8 thoughts on “Airway occlusion pressure (P0.1)”

  1. Thank you for these educational cases. I’m curious about the first case you showed with a P0.1 of -6cmH2O which suggested a high respiratory drive. If you determined the plateau pressure in this patient to be safe (<25 or <30 or whatever you would deem to be acceptable) how would this change your management assuming that you do not have access to an esophageal manometer?

    Would you be reassured by the safe plateau pressure and accept this "high ventilatory drive" and thus maintain the patient on the current level of sedation?

    Or would you suspect that the high respiratory drive translates to more negative pleural pressure and thus increased transpulmonary pressure to a potentially dangerous level?…thereby prompting you to increase sedation/consider neuromuscular blockade… This seems like too far of a stretch given the unknown effects of respiratory system compliance and other factors without the esophageal pressure.

    1. Respiratory drive levels like this are associated with weaning failure. To have this type of drive while a patient is receiving full ventilation we feel should be concerning based on the clinical context (ie. patients course in ICU, the presence of ARDS, oxygen and PEEP requirements), and the risk of patient self-inflicted lung injury (P-SILI). Esophageal pressure is always valuable, but currently, we know P0.1 is a validated representation of respiratory drive, and levels of ~6 cmH2O are associated with weaning failure. If they have no underlying reason (chronic lung disease) for a high respiratory drive such as this, you have to weigh the potential injury risks (including oxygen consumption) with benefits of allowing patients to continue making spontaneous efforts. One method for reducing drive without affecting rate is careful titration of propofol, this may be considered rather than paralysis depending on the clinical condition. As for plateau, consider that patients in volume control can maintain transpulmonary pressure (PL) because airway pressure drops with increased effort. However, pendelluft can occur causing regional lung stress that is independent of PL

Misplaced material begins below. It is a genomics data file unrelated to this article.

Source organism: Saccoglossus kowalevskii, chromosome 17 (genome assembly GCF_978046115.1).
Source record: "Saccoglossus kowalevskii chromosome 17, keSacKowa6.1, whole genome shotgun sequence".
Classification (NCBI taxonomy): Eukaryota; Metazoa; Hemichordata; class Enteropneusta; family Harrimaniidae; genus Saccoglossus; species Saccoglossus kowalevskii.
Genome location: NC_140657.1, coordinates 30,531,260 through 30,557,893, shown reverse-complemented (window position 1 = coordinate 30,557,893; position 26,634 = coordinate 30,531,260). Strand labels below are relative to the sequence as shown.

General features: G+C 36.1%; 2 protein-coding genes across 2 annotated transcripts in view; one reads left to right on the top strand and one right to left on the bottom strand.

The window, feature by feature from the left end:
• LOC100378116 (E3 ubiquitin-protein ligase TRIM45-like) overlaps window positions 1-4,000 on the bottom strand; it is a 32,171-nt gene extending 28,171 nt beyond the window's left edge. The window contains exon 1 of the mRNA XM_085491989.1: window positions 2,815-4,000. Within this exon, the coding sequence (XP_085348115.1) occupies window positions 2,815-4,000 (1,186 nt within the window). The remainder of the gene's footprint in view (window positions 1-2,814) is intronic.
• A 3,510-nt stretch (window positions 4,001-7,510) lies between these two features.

1. Generally, yes. But if increasing PSV cannot reduce the P0.1 to an acceptable value we consider risk of self-inflicted injury.

      1. Do you find important titrate PS in PSV by P01 value, between -1,5 to -3,5 to protect diafragm and avoiding over ir under assist of the parient.

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